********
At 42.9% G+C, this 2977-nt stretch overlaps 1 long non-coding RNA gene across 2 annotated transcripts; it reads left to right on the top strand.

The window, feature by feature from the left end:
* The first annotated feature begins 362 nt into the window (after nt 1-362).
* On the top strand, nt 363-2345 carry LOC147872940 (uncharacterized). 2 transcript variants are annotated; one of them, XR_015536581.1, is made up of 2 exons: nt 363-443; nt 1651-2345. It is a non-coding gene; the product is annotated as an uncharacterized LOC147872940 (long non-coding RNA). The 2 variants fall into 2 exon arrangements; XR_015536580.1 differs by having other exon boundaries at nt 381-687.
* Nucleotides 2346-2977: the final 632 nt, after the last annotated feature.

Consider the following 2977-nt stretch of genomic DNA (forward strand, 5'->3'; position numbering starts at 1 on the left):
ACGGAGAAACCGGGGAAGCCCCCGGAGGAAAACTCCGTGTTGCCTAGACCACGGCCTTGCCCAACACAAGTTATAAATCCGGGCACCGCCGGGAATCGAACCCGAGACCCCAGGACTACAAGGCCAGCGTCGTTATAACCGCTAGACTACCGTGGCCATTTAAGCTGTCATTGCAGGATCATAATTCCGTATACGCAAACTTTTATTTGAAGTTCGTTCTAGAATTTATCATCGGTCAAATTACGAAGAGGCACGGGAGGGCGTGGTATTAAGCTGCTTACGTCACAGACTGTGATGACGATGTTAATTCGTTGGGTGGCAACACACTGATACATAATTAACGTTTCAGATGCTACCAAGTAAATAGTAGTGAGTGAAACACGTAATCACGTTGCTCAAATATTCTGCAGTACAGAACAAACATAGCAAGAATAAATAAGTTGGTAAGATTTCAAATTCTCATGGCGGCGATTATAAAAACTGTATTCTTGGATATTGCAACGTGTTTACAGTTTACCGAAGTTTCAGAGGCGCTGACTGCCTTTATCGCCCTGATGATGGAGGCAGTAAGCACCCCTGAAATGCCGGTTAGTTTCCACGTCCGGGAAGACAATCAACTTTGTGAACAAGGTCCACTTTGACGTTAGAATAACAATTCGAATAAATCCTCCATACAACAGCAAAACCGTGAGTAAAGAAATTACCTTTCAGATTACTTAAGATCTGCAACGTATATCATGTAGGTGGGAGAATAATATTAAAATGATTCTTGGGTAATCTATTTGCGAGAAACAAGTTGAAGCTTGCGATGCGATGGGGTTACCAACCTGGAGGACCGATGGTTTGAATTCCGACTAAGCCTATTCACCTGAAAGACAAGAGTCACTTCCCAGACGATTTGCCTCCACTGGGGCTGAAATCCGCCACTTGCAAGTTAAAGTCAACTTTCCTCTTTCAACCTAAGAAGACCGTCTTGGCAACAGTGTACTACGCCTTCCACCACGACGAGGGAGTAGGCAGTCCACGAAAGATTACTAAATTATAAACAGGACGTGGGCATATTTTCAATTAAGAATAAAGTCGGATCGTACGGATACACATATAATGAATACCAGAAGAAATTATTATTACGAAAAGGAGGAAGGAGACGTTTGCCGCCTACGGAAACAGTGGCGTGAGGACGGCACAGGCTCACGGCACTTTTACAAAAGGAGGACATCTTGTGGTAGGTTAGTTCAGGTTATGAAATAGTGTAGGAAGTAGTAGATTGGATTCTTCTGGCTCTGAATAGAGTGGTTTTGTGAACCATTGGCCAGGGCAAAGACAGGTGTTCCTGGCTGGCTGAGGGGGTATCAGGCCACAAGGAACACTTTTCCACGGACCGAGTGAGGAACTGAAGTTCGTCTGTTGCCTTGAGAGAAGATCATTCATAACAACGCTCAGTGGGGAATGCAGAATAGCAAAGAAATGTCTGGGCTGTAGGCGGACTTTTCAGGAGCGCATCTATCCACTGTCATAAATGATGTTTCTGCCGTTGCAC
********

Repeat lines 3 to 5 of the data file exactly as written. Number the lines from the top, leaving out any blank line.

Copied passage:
* The first annotated feature begins 362 nt into the window (after nt 1-362).
* On the top strand, nt 363-2345 carry LOC147872940 (uncharacterized). 2 transcript variants are annotated; one of them, XR_015536581.1, is made up of 2 exons: nt 363-443; nt 1651-2345. It is a non-coding gene; the product is annotated as an uncharacterized LOC147872940 (long non-coding RNA). The 2 variants fall into 2 exon arrangements; XR_015536580.1 differs by having other exon boundaries at nt 381-687.
* Nucleotides 2346-2977: the final 632 nt, after the last annotated feature.